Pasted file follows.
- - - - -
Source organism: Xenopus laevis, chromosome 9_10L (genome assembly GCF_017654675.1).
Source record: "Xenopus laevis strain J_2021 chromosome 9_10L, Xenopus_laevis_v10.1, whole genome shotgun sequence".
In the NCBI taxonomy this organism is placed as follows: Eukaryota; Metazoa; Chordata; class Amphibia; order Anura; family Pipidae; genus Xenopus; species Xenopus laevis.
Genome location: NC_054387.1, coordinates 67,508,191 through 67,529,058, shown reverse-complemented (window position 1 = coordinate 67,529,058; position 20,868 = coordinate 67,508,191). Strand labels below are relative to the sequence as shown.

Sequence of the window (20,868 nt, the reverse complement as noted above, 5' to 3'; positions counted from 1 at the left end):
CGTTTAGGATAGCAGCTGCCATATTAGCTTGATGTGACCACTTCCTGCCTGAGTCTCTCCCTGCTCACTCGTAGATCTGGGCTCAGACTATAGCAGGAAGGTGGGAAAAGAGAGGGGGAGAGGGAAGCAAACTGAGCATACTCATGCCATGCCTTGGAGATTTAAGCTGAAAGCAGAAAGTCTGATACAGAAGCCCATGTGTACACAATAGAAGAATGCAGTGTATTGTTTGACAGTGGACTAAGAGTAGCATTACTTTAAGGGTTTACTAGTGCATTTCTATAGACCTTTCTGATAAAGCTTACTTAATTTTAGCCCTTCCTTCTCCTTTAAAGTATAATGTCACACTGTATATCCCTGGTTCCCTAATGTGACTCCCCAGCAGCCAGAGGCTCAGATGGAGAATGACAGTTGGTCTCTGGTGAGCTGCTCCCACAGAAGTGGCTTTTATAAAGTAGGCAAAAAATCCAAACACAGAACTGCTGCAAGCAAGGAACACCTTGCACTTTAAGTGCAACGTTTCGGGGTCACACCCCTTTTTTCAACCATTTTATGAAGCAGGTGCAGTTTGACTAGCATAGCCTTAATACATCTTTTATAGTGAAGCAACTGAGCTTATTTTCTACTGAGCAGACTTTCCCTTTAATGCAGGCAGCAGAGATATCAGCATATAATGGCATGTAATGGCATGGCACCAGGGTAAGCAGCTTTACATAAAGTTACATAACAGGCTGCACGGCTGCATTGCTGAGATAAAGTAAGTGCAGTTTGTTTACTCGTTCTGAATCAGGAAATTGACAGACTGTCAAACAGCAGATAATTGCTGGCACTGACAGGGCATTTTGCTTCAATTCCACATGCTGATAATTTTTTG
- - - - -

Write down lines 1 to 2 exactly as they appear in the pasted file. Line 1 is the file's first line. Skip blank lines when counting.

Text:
Source organism: Xenopus laevis, chromosome 9_10L (genome assembly GCF_017654675.1).
Source record: "Xenopus laevis strain J_2021 chromosome 9_10L, Xenopus_laevis_v10.1, whole genome shotgun sequence".